What happens when you pour lava directly on to a sheet of ice? Not what you’d expect.
Lava, as we all know from 90s disaster movies, is really hot. In its molten state, it’s anywhere from 700 – 1,200C. So you’d expect it to burn straight down though ice in a straight line with no resistance.
Nope. It bubbles like a saucepan of water and hardens that way, in a pretty spectacular spectacle.
The fascinating thing here is that the lava should plummet straight through the ice, but ice turns straight into steam – and steam expands and needs to escape.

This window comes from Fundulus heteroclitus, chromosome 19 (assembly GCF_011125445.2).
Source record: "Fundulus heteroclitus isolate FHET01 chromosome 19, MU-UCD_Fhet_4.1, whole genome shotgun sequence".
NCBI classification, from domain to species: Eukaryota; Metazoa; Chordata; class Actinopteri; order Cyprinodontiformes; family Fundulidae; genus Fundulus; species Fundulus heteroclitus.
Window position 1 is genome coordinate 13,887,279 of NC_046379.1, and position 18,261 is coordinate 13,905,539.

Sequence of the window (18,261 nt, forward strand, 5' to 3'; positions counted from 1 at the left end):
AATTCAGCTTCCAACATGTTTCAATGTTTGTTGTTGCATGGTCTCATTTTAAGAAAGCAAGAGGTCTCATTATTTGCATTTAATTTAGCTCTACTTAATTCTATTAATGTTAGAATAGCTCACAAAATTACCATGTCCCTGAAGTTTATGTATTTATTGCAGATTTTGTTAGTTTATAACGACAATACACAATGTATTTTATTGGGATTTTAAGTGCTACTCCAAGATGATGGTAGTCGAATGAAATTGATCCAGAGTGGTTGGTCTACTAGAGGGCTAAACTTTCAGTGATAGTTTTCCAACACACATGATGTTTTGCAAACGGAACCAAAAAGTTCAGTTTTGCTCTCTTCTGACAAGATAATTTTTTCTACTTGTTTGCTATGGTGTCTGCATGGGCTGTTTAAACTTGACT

That’s why the lava begins to bubble – steam trapped under the surface desperately needs to go somewhere.
And, as nuclear chemist Alistair Linsell explains in the clip, the steam is actually what the lava is sitting on – not the ice. So it crawls forward on top of the steam to find a way out.
Source: Outrageous Acts of Science from the Science Channel.